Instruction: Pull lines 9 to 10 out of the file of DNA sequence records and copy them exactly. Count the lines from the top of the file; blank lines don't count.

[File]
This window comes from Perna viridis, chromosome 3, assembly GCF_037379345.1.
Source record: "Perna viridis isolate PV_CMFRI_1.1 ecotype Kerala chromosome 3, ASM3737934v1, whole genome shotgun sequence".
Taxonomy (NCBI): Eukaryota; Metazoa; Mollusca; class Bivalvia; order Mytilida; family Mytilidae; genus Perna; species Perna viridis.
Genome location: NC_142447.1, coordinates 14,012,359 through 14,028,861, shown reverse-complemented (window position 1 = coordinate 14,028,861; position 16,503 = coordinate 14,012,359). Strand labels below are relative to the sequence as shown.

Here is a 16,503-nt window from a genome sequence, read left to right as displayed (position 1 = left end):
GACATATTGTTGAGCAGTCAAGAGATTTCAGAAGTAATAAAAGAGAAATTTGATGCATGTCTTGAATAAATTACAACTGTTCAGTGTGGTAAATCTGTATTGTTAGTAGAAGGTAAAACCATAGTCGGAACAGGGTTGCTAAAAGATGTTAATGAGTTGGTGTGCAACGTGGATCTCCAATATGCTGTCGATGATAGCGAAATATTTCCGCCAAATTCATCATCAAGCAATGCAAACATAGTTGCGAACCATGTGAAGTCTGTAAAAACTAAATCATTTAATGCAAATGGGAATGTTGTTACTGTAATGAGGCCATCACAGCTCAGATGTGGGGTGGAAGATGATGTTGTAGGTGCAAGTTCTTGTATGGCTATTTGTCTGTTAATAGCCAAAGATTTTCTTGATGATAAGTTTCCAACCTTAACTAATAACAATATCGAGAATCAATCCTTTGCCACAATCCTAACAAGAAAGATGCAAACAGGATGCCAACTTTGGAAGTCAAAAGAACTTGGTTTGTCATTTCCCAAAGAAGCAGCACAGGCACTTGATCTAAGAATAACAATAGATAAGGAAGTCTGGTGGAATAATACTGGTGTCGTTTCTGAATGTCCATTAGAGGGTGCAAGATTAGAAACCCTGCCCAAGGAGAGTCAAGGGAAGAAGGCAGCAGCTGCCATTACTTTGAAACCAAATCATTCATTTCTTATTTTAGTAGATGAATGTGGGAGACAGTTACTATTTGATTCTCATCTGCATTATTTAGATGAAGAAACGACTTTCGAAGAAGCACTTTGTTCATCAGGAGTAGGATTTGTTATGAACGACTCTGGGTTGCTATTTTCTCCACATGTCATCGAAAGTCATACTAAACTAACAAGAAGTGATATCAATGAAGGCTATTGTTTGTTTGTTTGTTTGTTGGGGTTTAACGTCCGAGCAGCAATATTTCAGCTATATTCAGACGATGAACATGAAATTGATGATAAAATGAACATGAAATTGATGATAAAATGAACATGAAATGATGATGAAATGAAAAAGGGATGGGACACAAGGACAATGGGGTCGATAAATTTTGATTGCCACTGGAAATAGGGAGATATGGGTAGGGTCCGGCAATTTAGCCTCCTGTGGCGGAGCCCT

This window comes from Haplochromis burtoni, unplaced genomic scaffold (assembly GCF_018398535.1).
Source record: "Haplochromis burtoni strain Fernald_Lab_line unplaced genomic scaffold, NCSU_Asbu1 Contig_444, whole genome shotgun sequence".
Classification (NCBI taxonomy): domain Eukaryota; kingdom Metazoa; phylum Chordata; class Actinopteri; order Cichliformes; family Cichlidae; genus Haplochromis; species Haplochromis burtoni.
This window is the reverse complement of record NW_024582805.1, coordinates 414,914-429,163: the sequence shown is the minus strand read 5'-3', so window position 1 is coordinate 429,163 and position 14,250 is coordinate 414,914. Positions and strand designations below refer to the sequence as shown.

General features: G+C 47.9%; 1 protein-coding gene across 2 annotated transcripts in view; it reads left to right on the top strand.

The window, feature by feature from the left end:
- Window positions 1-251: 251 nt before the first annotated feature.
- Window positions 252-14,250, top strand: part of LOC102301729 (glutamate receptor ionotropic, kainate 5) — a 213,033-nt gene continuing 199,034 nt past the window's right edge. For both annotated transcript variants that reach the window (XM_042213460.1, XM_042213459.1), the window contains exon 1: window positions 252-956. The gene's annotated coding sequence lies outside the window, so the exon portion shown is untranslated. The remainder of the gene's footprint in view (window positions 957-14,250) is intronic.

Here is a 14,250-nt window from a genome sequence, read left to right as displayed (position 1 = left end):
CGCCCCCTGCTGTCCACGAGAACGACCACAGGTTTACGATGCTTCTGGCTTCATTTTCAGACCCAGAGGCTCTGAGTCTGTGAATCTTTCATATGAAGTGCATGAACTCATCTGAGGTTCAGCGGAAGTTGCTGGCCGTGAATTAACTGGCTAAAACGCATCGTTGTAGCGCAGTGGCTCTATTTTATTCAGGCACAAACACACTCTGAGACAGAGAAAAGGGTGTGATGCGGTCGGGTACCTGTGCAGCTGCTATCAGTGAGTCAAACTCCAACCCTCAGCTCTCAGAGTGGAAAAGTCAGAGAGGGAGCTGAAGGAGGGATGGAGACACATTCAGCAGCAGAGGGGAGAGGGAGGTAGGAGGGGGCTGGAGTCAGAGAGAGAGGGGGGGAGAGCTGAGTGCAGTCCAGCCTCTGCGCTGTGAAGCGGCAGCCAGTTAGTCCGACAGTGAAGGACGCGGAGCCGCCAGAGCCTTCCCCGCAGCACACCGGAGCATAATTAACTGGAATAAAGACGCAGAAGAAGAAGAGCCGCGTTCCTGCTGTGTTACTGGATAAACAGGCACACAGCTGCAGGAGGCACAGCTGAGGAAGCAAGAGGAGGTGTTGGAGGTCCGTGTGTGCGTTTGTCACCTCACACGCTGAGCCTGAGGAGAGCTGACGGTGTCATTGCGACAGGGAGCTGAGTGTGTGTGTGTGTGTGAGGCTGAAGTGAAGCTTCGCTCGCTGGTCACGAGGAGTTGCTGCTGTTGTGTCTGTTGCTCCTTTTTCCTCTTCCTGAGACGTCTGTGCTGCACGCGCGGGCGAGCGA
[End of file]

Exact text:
Classification (NCBI taxonomy): domain Eukaryota; kingdom Metazoa; phylum Chordata; class Actinopteri; order Cichliformes; family Cichlidae; genus Haplochromis; species Haplochromis burtoni.
This window is the reverse complement of record NW_024582805.1, coordinates 414,914-429,163: the sequence shown is the minus strand read 5'-3', so window position 1 is coordinate 429,163 and position 14,250 is coordinate 414,914. Positions and strand designations below refer to the sequence as shown.